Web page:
[ Subbuteo Menu ][ Teams ][ Accessories ][ Index ][ Links ][ Mail Me ]

Peter Upton's

Subbuteo Tribute Website.

The Team Colours Project.

Odds and Ends.

This page is basically an extension to the "help" page, but also an acknowledgement that some teams will always remain as unknowns or anomalies. Subbuteo production was sadly not meticulously catalogued, and no easy answers exist for un-catalogued teams. The idea of this page was simply to illustrate any teams that did not fit in nicely anywhere else. 

Every collector will come across figures that he cannot identify. It is one of the most frequently asked questions to the website. The hand-painted teams of the 1960s-70s are the hardest to include here, because so many were repainted in the 1970s. In addition, the value that collectors have placed on the more unusual sides today means that modern re-painted teams are a sad fact of life on ebay and in collecting circles. The fact that unusual sides command a high premium, makes everyone hope that the weird team they have picked up is some fabulous rarity. However, Subbuteo was mass produced, and there probably aren't any unique sides. The more unique a side, the more likely it is to have originated in somebody's bedroom. In addition, Subbuteo used a large number of outworkers to paint their teams. If an outworker painted a unique team for a family member is that an official team? The answer is probably "no", but what really is the difference? How about if they painted a whole batch slightly wrongly (or even more accurately to the team's colours of the day). Did quality control reject the teams, or did they cut their loses and box them up?  The real value in Subbuteo is on catalogued teams in numbered boxes.

Flat Teams.

This team was photographed at the Subbuteo Exhibition in Tunbridge Wells Museum, in August 2005. It had come from a little tin full of very early card teams (the kind of thing you really want to find at a boot sale!!). An identical team is shown in Subbuteo book "Flick to Kick" (page 34), alongside a flat Hamilton with white shorts (so not matching the early description of reference 20). The team that wore this kit in the late 1940s was Walsall, who appear in the early catalogues (out of alphabetical order) on the standard ref 1. Did they stop wearing the kit before it made the catalogues?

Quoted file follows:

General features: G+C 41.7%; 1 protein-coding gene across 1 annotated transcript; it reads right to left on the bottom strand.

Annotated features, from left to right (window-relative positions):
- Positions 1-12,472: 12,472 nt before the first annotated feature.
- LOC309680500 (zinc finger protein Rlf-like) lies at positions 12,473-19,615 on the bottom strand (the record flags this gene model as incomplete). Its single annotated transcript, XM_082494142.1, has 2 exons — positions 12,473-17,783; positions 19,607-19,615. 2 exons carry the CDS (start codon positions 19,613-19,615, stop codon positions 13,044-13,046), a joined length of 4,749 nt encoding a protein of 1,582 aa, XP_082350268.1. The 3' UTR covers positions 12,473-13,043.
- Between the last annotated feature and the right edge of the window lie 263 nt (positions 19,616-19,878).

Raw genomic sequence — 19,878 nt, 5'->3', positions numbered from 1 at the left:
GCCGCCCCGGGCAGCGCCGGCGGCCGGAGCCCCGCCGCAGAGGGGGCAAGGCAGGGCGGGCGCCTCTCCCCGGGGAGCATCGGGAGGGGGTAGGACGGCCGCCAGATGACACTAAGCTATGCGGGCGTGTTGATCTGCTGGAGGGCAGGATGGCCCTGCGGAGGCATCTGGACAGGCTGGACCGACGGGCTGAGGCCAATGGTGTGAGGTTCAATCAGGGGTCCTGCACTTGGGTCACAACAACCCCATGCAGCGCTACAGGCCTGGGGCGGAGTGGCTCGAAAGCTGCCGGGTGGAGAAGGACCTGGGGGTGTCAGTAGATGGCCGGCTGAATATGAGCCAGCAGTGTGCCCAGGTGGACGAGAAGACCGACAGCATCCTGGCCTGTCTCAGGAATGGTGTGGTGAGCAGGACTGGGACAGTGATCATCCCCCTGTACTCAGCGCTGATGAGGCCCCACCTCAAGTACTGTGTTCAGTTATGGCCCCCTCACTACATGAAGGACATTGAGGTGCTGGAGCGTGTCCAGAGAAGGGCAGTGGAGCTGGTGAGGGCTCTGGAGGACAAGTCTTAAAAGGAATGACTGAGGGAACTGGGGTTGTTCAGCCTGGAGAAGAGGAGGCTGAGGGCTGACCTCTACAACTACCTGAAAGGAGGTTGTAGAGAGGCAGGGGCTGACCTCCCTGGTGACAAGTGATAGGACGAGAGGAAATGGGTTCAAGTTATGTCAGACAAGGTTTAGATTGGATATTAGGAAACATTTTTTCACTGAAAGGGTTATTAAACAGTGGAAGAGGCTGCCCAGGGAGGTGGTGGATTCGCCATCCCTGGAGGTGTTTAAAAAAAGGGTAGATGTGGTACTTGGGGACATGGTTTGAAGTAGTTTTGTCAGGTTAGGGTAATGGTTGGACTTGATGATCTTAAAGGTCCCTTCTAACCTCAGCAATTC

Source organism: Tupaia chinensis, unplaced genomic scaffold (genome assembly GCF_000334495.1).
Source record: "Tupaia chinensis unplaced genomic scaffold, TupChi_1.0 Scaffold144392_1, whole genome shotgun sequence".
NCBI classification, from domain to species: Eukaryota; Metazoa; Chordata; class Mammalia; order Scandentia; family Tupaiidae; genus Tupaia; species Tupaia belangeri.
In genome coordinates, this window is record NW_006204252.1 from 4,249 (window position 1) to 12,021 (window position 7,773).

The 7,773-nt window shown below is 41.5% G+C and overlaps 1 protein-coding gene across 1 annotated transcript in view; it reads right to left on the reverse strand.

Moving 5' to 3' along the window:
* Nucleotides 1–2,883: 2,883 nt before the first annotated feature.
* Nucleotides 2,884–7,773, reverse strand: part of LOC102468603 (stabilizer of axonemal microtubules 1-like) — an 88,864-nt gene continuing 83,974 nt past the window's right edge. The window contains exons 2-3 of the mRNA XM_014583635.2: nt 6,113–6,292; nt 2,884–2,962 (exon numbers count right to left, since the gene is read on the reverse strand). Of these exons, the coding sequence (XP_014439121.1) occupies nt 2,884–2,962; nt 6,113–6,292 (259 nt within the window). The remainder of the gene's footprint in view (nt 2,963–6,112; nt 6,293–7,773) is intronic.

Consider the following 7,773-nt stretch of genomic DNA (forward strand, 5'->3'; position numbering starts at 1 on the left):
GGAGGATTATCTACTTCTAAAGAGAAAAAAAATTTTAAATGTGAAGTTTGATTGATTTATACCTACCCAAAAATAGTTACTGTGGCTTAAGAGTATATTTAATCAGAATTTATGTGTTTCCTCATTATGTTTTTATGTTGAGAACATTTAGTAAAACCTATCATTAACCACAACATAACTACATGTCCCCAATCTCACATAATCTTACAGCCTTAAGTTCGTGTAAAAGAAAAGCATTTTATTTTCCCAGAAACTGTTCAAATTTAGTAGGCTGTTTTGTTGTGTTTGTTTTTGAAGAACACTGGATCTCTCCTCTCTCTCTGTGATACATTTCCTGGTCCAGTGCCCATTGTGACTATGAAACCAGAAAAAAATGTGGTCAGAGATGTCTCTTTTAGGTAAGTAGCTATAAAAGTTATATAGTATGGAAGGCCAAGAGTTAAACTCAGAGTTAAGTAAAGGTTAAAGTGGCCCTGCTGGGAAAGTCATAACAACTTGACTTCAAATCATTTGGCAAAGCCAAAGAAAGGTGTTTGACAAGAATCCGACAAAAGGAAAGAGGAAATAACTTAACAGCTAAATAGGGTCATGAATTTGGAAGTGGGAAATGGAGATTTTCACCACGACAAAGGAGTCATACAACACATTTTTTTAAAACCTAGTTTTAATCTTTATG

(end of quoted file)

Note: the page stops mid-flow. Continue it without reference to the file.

As mentioned above, most weird heavyweights are not the genuine article. Look closely, and you might find a colour that doesn't match the rest of the side, or a glimpse of the original colour beneath. Always compare to other Subbuteo figures you own. 

Nevertheless, there are times when you pick up a cheap box of players locally, and find a player who looks absolutely spot on, but still doesn't match the catalogues. These teams rarely turn up whole and in a box. That would be too easy! I would suspect that they have curiosity value only, as there doesn't seem any way to certify them as the real deal.

Anyway, here are a few examples....


More Heavyweights.

We seem to be doing well solving the unknown teams shown above, so here are a few more to puzzle over.


This is another oddity. It is essentially reference 95 with blue shorts. This seems like a deliberate act though, as the player is painted onto flesh coloured plastic. If it was supposed to have white shorts, then it would be likely to be on white plastic. The red looks a bit bright to my eye, but photos can be deceptive. A named box is always a help! Does anyone else own this one? Thanks to Jon Rosten for sending this one in.

A "French-Italian Puzzle".

This is a bit of fun. If there is one unknown team that I have been asked about by Italian collectors more than any other, it is the green team shown above. It seems to turn up in Italian collecting circles every couple of years, and I did wonder if it was the same team being passed around. However, as you can see from the above photos, the team has been sighted in reversed bases of green and black. The blue team (usually regarded as an alternate Sampdoria) has turned up in the same circles. Note though, that on this team, the stripes are not in the usual order for Sampdoria (ref 94).

Now when pictures of weird teams that get sent to me, I am usually cautious in reply. "It's probably repainted by a previous owner" is the likely explanation. I've outlined why at the top of this page. With these two teams, the markings are not in a familiar Subbuteo style, and as there is no white in either kit, I would expect them to be painted on flesh coloured plastic. With any teams though, the more times they turn up, the more they need to be reconsidered.

Why is this a French-Italian puzzle? Well, Italian collector Fabrizio Frazzoni recently got back in touch to say that a friend (Dario Pattarini) had found both of these kits on a French football website. The green team was the away kit of Nancy in 1971-72, and note that the arm bands match ref 141, which was Subbuteo's Nancy kit. Meanwhile, the blue team was the away kit of Nice from the same season. Both kits were originally designed by inventive French manufacturer Le Coq Sportif.

Sadly, the teams do not seem to appear in any French or Italian catalogues that I am aware of. However, at least we now have a date and country to work with.

"Box Set" Figures.

Two more interesting figures to complicate the figure lists....




The great thing about machine printed lightweights is that they can't be faked easily. They were also obviously produced in large batches. So one-off sides are not an option. Most odd machine prints appear loose, or in box sets. In all likelihood, some of these are prints that came out wrong, but that were recycled into sets rather than be thrown away.


[  Main Page  |  Next Page  ]